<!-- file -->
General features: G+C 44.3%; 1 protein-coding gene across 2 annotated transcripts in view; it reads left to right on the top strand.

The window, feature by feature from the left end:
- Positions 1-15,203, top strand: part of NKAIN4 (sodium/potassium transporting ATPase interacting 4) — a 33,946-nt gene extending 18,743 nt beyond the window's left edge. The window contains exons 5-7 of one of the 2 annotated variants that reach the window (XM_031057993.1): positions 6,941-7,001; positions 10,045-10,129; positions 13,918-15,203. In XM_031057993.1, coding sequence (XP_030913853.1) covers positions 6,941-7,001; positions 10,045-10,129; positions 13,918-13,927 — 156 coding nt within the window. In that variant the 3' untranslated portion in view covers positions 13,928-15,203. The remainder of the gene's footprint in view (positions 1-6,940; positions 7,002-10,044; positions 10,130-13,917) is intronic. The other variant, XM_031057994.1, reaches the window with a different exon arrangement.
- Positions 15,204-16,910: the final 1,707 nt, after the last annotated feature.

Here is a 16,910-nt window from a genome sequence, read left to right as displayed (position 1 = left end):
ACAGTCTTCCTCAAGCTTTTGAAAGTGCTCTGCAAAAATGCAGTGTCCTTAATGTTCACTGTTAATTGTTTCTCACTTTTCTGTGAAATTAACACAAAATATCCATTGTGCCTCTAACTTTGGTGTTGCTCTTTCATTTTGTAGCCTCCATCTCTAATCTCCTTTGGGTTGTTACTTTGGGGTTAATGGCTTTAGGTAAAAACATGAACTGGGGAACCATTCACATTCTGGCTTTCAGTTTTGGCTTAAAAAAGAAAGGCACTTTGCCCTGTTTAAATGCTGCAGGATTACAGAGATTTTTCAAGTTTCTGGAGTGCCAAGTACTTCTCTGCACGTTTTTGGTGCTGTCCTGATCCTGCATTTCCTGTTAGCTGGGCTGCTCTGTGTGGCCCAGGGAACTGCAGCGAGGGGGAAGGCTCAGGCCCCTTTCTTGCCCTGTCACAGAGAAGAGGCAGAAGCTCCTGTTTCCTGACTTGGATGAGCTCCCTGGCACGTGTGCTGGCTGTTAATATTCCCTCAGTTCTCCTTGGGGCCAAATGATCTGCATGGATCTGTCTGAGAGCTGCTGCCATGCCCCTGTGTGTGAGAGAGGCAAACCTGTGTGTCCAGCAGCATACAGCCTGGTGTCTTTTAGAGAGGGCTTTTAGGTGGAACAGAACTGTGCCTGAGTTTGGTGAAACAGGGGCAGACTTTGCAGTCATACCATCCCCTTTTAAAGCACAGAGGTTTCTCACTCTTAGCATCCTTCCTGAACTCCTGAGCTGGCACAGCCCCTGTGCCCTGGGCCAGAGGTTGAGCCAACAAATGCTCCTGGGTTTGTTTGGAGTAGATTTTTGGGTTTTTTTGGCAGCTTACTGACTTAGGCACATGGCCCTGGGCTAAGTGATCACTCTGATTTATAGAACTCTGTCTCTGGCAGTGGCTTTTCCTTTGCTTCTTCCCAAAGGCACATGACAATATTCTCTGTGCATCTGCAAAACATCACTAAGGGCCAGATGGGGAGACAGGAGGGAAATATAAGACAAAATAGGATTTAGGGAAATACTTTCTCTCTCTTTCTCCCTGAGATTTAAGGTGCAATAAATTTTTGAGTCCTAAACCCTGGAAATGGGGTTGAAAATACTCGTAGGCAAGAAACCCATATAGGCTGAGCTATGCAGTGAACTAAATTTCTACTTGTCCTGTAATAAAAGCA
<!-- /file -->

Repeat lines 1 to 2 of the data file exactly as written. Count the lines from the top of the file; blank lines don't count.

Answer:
General features: G+C 44.3%; 1 protein-coding gene across 2 annotated transcripts in view; it reads left to right on the top strand.

The window, feature by feature from the left end: